Referring to the sovereignty of the Indian reservations, the eighth U.S. District Court on Friday denied an examination of the Occupational Safety and Health Review Commission's dismissal of safety fines issued to a fishing company whose employees drowned in a boating accident. 
A capsized fishing boat owned by Red Lake Nation Fisheries Inc., operating under the Red Lake Indian Reservation in Minnesota and whose employees are members of the Red Lake Band of Chippewa Indians, killed two employees in 2017, who described in documents in Eugene Scalia v. Red Lake Nation Fisheries Inc., filed in St. Louis. Louis.
Inspectors at the US Occupational Safety and Health Administration then entered the reservation and issued the fishery two quotes for failure to require the use of personal flotation devices and failure to report an employee's death within eight hours and proposed a total penalty of $ 1
The fishery successfully questioned the quotations and the workers' secretary Eugene Scalia then lodged a complaint with the Commission of Inquiry, which the fisheries moved to dismiss. In 2019, a judge in the Administrative Court granted that proposal with reference to the sovereignty of Indian reservations. On further appeal, the workers' secretary claimed that the judge "did something wrong because the Work Environment Act applies to tribal companies unless Congress says otherwise."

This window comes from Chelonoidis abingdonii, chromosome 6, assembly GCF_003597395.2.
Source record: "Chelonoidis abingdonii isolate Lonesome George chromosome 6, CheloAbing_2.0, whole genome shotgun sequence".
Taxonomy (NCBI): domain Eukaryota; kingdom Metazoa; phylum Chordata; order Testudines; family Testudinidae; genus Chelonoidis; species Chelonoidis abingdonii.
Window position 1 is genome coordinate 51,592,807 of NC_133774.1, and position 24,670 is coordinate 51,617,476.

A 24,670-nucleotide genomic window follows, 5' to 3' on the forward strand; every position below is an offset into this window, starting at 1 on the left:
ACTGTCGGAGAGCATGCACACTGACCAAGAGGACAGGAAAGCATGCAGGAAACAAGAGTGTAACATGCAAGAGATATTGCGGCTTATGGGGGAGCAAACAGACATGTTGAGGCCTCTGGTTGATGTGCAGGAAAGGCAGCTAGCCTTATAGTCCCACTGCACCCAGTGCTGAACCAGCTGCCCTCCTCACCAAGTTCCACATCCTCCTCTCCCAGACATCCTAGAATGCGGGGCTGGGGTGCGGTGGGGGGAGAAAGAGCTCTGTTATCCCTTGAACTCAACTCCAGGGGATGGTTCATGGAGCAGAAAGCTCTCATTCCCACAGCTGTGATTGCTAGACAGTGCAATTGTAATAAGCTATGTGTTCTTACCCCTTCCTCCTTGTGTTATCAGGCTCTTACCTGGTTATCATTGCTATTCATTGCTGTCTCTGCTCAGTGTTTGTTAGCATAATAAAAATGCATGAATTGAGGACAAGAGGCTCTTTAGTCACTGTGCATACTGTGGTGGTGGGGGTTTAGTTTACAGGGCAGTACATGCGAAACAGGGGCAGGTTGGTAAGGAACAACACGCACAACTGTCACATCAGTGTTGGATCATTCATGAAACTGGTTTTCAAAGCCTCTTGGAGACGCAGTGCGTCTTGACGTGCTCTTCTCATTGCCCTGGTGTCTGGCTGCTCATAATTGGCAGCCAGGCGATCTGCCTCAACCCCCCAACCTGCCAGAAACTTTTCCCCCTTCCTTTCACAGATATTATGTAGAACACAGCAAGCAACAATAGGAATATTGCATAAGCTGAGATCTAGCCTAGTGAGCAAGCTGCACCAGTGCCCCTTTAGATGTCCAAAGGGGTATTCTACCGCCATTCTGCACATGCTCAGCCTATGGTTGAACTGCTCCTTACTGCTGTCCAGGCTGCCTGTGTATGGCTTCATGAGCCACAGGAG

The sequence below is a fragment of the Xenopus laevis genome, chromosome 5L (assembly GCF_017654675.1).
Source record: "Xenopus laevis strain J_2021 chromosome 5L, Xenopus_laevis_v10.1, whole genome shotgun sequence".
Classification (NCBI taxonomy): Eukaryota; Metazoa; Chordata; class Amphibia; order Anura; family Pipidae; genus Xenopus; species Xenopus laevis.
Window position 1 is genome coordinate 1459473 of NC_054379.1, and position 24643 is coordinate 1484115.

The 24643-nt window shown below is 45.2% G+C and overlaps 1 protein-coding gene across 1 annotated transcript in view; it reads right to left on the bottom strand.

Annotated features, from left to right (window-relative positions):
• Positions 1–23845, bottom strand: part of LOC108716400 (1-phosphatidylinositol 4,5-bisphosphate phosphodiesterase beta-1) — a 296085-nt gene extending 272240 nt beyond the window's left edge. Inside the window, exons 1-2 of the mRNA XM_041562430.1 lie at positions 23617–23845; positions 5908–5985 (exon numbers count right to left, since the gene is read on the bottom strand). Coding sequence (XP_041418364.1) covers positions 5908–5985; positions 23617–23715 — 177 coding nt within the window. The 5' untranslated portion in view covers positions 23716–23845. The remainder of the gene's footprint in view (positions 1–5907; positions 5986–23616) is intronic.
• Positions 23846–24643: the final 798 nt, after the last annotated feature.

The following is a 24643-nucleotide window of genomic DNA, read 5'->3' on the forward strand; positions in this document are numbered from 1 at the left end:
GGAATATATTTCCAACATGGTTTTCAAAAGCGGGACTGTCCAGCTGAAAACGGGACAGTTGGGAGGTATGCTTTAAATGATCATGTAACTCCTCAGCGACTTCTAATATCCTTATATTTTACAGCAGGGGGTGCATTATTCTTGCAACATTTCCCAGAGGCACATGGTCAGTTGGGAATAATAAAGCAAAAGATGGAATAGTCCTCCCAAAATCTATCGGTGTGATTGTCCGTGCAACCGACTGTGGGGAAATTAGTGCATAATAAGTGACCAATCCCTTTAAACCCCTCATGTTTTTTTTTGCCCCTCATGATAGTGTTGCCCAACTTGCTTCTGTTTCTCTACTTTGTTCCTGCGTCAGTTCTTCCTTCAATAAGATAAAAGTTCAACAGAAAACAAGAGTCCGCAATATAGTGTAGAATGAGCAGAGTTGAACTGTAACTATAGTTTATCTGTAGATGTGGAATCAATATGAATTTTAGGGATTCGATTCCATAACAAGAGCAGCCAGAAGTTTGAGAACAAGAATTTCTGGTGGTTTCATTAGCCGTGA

The Board of Appeal agreed and denied the request for review, writing that "Red Lake [is] is perhaps the most isolated and non-integrated reservation in the United States; it has also preserved for the band an independence not experienced by other reservations," adding that "(e) even if OSHA was applied to Indian activities in other circumstances, OSHA does not apply to a company owned and operated solely by members of perhaps the most isolated and independent sovereign tribe."